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Bank of Japan

Japan parliament endorses Kazuo Ueda as next BOJ governor

Academic faces task to minimize side effects of protracted monetary easing

Kazuo Ueda, the government's nominee to become the next governor of the Bank of Japan, answers questions at an upper house committee session of the parliament in Tokyo on Feb. 27.

TOKYO (Kyodo) -- Japan's parliament on Friday approved academic Kazuo Ueda as the next Bank of Japan governor, entrusting him with the formidable task of minimizing the side-effects of the central bank's protracted monetary easing and preparing the ground for an exit strategy once its inflation target is within reach.

Ueda, 71, will be the first BOJ chief from academia in postwar Japan, taking over on April 9 from Haruhiko Kuroda, who has been at the helm for 10 years. Friday's approval by the House of Councilors set the stage for the government to formally appoint Ueda, as the more powerful House of Representatives gave the go-ahead a day earlier.

The nominees for deputy governors -- Ryozo Himino, a former commissioner of the Financial Services Agency, and Shinichi Uchida, an executive director at the BOJ -- were also endorsed by parliament. They will succeed Masayoshi Amamiya and Masazumi Wakatabe on March 20 for five-year terms.

The surprise selection of Ueda in February has been taken as an indication that Prime Minister Fumio Kishida wants a gradual departure from the "Abenomics" economy-boosting program that entailed powerful monetary easing as a major pillar.

The BOJ's attempt to keep both short-term and long-term interest rates at rock-bottom levels has led to aggressive government bond purchases and a bloated balance sheet.

Japan is now grappling with a feeble yen, which has fallen to levels unseen in decades against the U.S. dollar, a byproduct of the BOJ's dovish stance that has inflated import costs for the resource-poor nation.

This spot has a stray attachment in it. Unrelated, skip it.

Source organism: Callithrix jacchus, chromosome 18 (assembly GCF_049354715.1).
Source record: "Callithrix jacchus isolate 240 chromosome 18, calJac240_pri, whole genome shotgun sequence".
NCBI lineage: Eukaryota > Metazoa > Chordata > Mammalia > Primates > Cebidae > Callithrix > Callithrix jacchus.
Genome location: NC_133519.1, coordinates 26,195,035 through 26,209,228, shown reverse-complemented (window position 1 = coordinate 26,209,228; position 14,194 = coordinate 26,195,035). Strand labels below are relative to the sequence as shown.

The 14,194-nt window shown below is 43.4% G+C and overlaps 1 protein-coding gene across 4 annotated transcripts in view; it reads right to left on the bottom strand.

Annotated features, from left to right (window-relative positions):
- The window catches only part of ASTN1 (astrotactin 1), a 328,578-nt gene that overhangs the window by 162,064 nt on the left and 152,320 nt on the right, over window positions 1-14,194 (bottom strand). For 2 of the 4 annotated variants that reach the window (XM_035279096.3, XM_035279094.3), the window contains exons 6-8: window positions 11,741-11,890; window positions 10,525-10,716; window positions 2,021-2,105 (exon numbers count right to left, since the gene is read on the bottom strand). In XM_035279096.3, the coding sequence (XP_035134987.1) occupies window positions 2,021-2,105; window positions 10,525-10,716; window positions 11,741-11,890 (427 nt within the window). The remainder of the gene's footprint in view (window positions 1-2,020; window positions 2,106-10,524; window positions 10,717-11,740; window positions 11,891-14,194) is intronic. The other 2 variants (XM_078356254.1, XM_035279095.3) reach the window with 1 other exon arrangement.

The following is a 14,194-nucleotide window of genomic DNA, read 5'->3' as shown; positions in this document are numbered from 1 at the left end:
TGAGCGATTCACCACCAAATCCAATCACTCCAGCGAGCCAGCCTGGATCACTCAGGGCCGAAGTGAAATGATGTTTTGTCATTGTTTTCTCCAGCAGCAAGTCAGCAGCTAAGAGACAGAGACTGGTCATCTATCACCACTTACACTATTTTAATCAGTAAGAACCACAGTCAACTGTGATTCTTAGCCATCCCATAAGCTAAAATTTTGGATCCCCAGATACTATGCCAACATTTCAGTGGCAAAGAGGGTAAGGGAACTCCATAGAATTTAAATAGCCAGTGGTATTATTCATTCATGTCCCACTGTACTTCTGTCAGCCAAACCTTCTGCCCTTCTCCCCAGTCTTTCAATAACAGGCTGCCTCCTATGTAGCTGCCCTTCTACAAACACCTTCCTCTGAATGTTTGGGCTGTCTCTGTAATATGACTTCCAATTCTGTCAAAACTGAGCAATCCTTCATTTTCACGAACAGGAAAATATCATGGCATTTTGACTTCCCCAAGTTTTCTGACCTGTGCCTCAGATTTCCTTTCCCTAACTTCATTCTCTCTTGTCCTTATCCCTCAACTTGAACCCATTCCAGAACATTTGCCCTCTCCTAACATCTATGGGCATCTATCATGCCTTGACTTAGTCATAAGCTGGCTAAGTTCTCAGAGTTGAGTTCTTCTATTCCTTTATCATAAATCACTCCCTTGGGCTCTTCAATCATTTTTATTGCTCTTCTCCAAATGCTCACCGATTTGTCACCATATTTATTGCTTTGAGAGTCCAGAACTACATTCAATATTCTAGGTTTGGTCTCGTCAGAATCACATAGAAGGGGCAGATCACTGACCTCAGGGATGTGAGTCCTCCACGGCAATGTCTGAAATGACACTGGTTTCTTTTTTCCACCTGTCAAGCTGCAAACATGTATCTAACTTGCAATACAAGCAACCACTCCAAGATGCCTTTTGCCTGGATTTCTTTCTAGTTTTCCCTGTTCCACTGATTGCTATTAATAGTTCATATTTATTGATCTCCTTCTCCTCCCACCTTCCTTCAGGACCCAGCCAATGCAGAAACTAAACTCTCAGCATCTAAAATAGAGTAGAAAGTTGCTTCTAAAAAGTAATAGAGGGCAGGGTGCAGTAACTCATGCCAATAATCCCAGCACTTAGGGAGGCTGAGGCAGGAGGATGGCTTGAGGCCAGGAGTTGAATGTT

Still, the new BOJ leadership has been lauded by analysts as well balanced. Ueda is a monetary policy expert whose theoretical knowledge helped the BOJ introduce a zero-interest rate policy and embark on quantitative easing. He sat on the decision-making Policy Board between 1998 and 2005.

Himino, 62, is an internationally minded financial regulator while Uchida, 60, has been in charge of policy design under Kuroda and knows the inner workings of the central bank.

For now, Ueda has been stressing the importance of maintaining monetary easing as the BOJ's 2% inflation target is not expected to be attained in a sustainable and stable fashion, a view echoed by his would-be deputies in confirmation hearings in February.

He has also dampened market expectations that he will immediately scrap the BOJ's controversial yield curve control program, while keeping hopes alive for its future reworking or complete abandonment.

Under yield curve control, the BOJ sets short-term interest rates at minus 0.1%, while allowing 10-year Japanese government bond yields to trade around zero percent.

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